For instance, Gorran insist that the KRG president law be amended and internal political issues resolved before a referendum can occur. Some Kurdish nationalist groups oppose the referendum altogether. Those in the No to the Referendum movement, initiated by independent activists in Sulaimaniya, argue that the referendum is really about extending Barzani′s power and not Kurdish independence.
The newly launched ″No for Now″ channel is encouraging people to vote ″no″ in the referendum. For these groups, the referendum has become as much or more a vote against Barzani-KDP rule and for political reform as it is for Kurdish statehood. Different political priorities and agendas have also split minority groups – such as Yazidis, Assyrians, Sunni Arabs, Turkomans – into pro- and anti-KDP factions. Those who oppose the KRG or KDP generally support Baghdad, or an Iraqi state where they can have greater local autonomy.
Overlapping these divisions are pro-Turkey and pro-Iran factions, which can change based on the issue or territory involved. Indeed, Kurdish opposition voices are unlikely to stifle the referendum or prevent a majority ″yes″ vote. Barzani may face domestic opposition, but most other groups are too weak and fragmented to pose a significant challenge to his authority at this time. Still, internal fissures have reaffirmed divisions between the pro- and anti-KDP camps and enhanced opportunities for violence. Kurdish independent activists who oppose or criticise the referendum have been threatened, arrested and accused of treason.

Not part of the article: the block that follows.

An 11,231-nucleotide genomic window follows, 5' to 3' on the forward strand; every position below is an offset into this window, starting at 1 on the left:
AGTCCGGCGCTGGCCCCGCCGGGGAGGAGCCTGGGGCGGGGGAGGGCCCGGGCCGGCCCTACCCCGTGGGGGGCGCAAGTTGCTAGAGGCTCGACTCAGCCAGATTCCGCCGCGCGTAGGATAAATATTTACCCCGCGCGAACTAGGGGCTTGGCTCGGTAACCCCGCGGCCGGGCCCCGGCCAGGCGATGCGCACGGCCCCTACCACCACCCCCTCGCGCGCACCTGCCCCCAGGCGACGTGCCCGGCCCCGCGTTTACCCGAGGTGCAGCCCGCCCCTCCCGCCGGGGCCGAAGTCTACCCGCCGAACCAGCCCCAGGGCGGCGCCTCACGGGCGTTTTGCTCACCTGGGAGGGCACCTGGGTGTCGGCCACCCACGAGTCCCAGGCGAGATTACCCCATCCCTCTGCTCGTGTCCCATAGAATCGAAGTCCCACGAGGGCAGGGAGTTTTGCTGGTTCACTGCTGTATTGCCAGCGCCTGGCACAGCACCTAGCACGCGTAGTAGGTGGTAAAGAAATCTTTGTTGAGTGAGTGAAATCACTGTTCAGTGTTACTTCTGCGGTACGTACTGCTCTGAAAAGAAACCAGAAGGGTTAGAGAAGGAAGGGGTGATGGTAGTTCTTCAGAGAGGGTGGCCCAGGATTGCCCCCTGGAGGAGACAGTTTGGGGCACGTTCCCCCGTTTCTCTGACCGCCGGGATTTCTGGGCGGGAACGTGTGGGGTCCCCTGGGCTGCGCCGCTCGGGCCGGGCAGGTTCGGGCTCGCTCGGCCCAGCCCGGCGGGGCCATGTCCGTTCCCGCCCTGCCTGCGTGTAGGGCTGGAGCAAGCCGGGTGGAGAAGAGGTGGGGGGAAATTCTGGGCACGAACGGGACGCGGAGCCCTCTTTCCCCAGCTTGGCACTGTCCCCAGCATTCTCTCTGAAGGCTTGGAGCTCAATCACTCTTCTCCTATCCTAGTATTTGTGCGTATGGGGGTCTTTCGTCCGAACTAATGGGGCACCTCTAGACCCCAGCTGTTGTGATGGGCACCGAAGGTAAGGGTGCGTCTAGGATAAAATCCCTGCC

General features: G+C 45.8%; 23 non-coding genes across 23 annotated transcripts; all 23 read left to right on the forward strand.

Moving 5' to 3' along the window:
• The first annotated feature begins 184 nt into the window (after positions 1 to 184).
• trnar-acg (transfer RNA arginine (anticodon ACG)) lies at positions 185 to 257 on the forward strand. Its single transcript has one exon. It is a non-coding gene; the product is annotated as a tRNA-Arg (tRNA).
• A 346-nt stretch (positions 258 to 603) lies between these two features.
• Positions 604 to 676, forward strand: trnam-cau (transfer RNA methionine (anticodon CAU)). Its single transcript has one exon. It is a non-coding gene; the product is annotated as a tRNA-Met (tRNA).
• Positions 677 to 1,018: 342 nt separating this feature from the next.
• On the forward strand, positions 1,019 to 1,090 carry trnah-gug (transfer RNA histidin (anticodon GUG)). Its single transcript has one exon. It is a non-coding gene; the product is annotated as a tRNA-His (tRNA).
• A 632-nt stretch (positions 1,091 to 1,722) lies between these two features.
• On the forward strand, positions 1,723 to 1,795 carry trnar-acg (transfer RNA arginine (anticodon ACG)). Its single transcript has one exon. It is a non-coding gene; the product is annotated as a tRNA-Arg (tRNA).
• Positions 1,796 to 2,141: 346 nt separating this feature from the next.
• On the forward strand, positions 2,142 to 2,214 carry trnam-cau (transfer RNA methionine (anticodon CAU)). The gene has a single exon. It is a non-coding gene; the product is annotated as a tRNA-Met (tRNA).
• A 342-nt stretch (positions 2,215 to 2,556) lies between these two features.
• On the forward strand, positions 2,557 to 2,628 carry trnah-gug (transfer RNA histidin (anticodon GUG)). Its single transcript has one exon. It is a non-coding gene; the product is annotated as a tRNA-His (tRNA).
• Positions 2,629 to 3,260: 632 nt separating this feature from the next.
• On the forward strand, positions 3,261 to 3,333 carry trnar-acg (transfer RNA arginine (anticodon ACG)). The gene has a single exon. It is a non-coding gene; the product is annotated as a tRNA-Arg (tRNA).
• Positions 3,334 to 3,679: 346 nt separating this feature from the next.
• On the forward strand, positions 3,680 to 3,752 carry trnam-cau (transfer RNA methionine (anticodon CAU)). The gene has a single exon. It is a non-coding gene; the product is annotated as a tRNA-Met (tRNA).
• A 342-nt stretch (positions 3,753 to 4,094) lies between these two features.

In reacting to the KRG′s political restrictions and ongoing economic crisis, many Kurdish youth are driven by a sense of hopelessness and not dreams of independence. Some have become apathetic, others seek to migrate and still others are becoming radicalised and joining Salafis or the PKK. These trends are occurring in a hyper-fragmented Iraqi state whereby some non-state actors and their militias are seeking to push back Kurdish territorial gains.
Weak bargaining position
Internal Kurdish dynamics have implications for the referendum and its outcomes. They show that the competition among Kurds can have as much, if not greater influence on self-determination then tensions between the KRG and the Iraqi government. Without KRG political reform and financial incentives, even a ″yes″ vote will challenge stability inside the Kurdistan region and disputed territories.
Fissures within the Kurdish nationalist movement also undermine the Kurds′ bargaining power with Baghdad, despite the KRG′s efforts to use the referendum to increase its leverage. The Kurds′ ability to influence Baghdad is further challenged by an enhanced sense of Iraqi nationalism, Baghdad′s gradual rapprochement with Saudi Arabia and Turkey and the KRG′s lack of an independent revenue source.
Given these realities, the efforts of the United States and international community can fuel or mitigate power struggles and conflict between Baghdad and Erbil, as well as within the Kurdistan region. Avoiding such turmoil would not mean backing a Kurdish referendum at this time, but rather, enhancing institutions of the Iraqi state, supporting Iraqi nationalist narratives that are less ethno-sectarian and helping decentralise power in Iraq, to include the Kurdistan region.
Support to the KRG should continue to be conditional upon its status as an integral part of the Iraqi state – and channelling this support through Baghdad.
© Sada/Carnegie Endowment for International Peace 2017
Denise Natali is a distinguished research fellow at the Institute for National Strategic Studies (INSS) at National Defense University. The views expressed are her own and do not reflect the official policy or position of the National Defense University, the Department of Defense, or the U.S. government.